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Thread: Systemd Is Now One Year Old; Why You Should Use It

  1. #11
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    Isn't D-Bus hate getting a bit old now? It's obviously here to stay. I'm not clear on the reasons against it. Breaking "everything is a file" is probably one of them. If it were that easy to map it onto a filesystem, surely someone would have done it by now? I think speed was another but I don't know if that's still an issue. What do you propose instead?

  2. #12
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    Quote Originally Posted by DeiF View Post
    You forget "pardon".
    oh, this one is often used in the UK

  3. #13
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    Systemd support in Archlinux is good, add e4rat and is easy to get fast booting procces.

  4. #14
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    Quote Originally Posted by Chewi View Post
    While I admit that it's not as modern as systemd, I still really like Gentoo's OpenRC and I think it does tick a fair few of those boxes. It's a shame the original developer abandoned it because I'm sure many of these features would have appeared if he hadn't. There has been talk of Gentoo moving to systemd but in the shorter term, it needs to stabilise OpenRC and get rid of the ageing baselayout-1. This isn't long away now.
    openrc is still maintained and what features are missing?

  5. #15
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    Quote Originally Posted by Alejandro Nova View Post
    1. It's a shame to see the latest systemd package I can get for Ubuntu is systemd-19, when Debian Experimental already has systemd-25.
    2. To force Ubuntu to use systemd, they'll need a punch in the face. Not a real one, but a figurative one resulting from systemd + normal kernel being faster to boot than upstart + ureadahead. Upstart is already beaten, but ureadahead is a tough one: Fedora 15 is close, but still it can't match the Ubuntu boot speed.
    Interesting, I was thinking of testing systemd in Kubuntu Natty. Are you using systemd frome here?

    https://wiki.ubuntu.com/systemd

  6. #16

    Default d-bus hate

    Quote Originally Posted by Chewi View Post
    Isn't D-Bus hate getting a bit old now? It's obviously here to stay. I'm not clear on the reasons against it. Breaking "everything is a file" is probably one of them. If it were that easy to map it onto a filesystem, surely someone would have done it by now? I think speed was another but I don't know if that's still an issue. What do you propose instead?
    I think most of the hate is coming from server people. D-bus is of no use on the server, but it is another thing that can break.

  7. #17
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    Quote Originally Posted by energyman View Post
    openrc is still maintained and what features are missing?
    I didn't say it wasn't still maintained, I fixed a couple of bugs myself the other day, but it seems to have lost momentum since Roy left. Having said that, I still think it's fairly feature-complete, it's just lacking some of the modern extras that systemd has like a D-Bus interface, path-based activation (inotify) and PolicyKit integration.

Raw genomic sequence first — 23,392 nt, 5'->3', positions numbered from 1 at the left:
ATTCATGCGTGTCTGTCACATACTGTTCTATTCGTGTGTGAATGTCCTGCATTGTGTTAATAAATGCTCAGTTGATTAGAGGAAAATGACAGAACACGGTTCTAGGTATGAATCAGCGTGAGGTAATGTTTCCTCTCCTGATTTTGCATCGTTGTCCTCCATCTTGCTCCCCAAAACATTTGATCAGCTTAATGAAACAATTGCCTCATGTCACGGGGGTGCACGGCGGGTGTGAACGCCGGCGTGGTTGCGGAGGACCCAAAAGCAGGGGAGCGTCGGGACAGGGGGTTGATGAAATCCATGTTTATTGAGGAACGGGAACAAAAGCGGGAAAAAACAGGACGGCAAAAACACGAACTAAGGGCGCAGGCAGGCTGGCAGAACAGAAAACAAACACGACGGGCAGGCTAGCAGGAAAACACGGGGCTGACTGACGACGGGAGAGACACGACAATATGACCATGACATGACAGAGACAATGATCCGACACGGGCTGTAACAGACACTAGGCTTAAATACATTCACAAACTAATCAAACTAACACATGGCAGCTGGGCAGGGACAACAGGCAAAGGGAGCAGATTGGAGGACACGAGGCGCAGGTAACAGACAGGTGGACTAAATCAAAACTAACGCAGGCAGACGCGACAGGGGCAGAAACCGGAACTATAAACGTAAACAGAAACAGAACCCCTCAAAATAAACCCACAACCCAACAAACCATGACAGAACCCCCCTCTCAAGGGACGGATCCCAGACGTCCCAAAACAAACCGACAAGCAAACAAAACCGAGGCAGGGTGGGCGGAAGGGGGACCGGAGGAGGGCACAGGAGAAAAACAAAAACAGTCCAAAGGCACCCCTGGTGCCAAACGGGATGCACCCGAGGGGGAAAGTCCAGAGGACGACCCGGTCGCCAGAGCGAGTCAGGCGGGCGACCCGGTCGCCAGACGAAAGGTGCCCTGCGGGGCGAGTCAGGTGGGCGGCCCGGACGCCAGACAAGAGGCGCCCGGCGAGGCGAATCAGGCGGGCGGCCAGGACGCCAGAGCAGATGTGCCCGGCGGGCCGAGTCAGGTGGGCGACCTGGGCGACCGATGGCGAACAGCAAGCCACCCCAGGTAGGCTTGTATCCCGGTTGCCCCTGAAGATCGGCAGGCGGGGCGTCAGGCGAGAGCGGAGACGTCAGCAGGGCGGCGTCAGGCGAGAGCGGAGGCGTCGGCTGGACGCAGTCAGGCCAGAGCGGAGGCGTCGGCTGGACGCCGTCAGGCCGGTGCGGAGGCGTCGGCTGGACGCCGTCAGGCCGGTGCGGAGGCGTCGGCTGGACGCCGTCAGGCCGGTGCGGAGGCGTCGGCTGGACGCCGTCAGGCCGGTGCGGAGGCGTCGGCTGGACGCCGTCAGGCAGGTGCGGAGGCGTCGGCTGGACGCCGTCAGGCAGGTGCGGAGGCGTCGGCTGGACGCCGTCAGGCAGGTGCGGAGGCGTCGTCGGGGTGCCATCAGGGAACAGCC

8. #18
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    Quote Originally Posted by Chewi View Post
    Isn't D-Bus hate getting a bit old now? It's obviously here to stay. I'm not clear on the reasons against it. Breaking "everything is a file" is probably one of them. If it were that easy to map it onto a filesystem, surely someone would have done it by now? I think speed was another but I don't know if that's still an issue. What do you propose instead?
    What's a couple daemon deps for the init between friends?
    What's another daemon to be started at boot, taking resources.

  9. #19
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    Quote Originally Posted by curaga View Post
    What's a couple daemon deps for the init between friends?
    What's another daemon to be started at boot, taking resources.
    That didn't answer my last question. Sure, eikenberry is right, it's probably not needed on a server, but clearly developers have seen a need for it on the desktop, a need that has outweighed saving CPU time and memory on ever more powerful machines. I actually installed D-Bus on a Pentium 120 once because I wanted to use Bluez 4 on it. The overall performance wasn't going to break any records but it was still very usable.

    It's a shame that systemd does require D-Bus rather than making it optional as some server distros will inevitably find themselves forced to use it but really, what are we talking about here? Current usage on my desktop machine is about 20MB/1MB virtual/real RAM usage for the system daemon. On a server, it may be less. As for CPU time, it probably won't consume any after booting and how often is your server going to do that?

  10. #20
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    Quote Originally Posted by curaga View Post
    What's a couple daemon deps for the init between friends?
    What's another daemon to be started at boot, taking resources.
    More than resource usage, I'd be worried about stability. People going on a feature bonanza for something critical to boot a system is probably not a good thing.
    Unless of course a concrete feature helps distros to avoid complexity and unstability elsewhere.

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